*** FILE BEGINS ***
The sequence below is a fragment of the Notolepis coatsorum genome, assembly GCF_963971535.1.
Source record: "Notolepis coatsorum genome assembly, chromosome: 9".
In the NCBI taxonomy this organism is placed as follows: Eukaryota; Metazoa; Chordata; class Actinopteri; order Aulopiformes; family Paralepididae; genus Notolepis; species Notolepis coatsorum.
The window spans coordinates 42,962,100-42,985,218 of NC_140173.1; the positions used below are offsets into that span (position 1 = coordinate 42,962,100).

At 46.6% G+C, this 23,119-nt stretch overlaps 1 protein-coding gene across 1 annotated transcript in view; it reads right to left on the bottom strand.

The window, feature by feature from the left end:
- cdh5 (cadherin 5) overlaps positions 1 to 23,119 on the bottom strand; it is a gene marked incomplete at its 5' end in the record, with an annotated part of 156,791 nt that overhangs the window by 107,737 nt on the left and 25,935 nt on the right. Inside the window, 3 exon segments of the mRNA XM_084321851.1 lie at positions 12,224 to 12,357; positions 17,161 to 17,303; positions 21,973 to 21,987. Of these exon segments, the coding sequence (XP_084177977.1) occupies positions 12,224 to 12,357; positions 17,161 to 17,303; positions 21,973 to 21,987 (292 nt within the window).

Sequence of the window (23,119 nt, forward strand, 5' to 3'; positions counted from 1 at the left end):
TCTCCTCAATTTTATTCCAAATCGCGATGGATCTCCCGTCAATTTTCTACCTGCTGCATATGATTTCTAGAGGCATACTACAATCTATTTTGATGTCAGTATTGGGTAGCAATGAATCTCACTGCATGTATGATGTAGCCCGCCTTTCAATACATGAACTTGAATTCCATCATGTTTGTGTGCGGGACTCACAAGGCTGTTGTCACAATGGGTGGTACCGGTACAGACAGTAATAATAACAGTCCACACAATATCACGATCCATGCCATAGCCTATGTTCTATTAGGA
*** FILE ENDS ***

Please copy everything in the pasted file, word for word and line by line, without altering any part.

The sequence below is a fragment of the Notolepis coatsorum genome, assembly GCF_963971535.1.
Source record: "Notolepis coatsorum genome assembly, chromosome: 9".
In the NCBI taxonomy this organism is placed as follows: Eukaryota; Metazoa; Chordata; class Actinopteri; order Aulopiformes; family Paralepididae; genus Notolepis; species Notolepis coatsorum.
The window spans coordinates 42,962,100-42,985,218 of NC_140173.1; the positions used below are offsets into that span (position 1 = coordinate 42,962,100).

At 46.6% G+C, this 23,119-nt stretch overlaps 1 protein-coding gene across 1 annotated transcript in view; it reads right to left on the bottom strand.

The window, feature by feature from the left end:
- cdh5 (cadherin 5) overlaps positions 1 to 23,119 on the bottom strand; it is a gene marked incomplete at its 5' end in the record, with an annotated part of 156,791 nt that overhangs the window by 107,737 nt on the left and 25,935 nt on the right. Inside the window, 3 exon segments of the mRNA XM_084321851.1 lie at positions 12,224 to 12,357; positions 17,161 to 17,303; positions 21,973 to 21,987. Of these exon segments, the coding sequence (XP_084177977.1) occupies positions 12,224 to 12,357; positions 17,161 to 17,303; positions 21,973 to 21,987 (292 nt within the window).

Sequence of the window (23,119 nt, forward strand, 5' to 3'; positions counted from 1 at the left end):
TCTCCTCAATTTTATTCCAAATCGCGATGGATCTCCCGTCAATTTTCTACCTGCTGCATATGATTTCTAGAGGCATACTACAATCTATTTTGATGTCAGTATTGGGTAGCAATGAATCTCACTGCATGTATGATGTAGCCCGCCTTTCAATACATGAACTTGAATTCCATCATGTTTGTGTGCGGGACTCACAAGGCTGTTGTCACAATGGGTGGTACCGGTACAGACAGTAATAATAACAGTCCACACAATATCACGATCCATGCCATAGCCTATGTTCTATTAGGA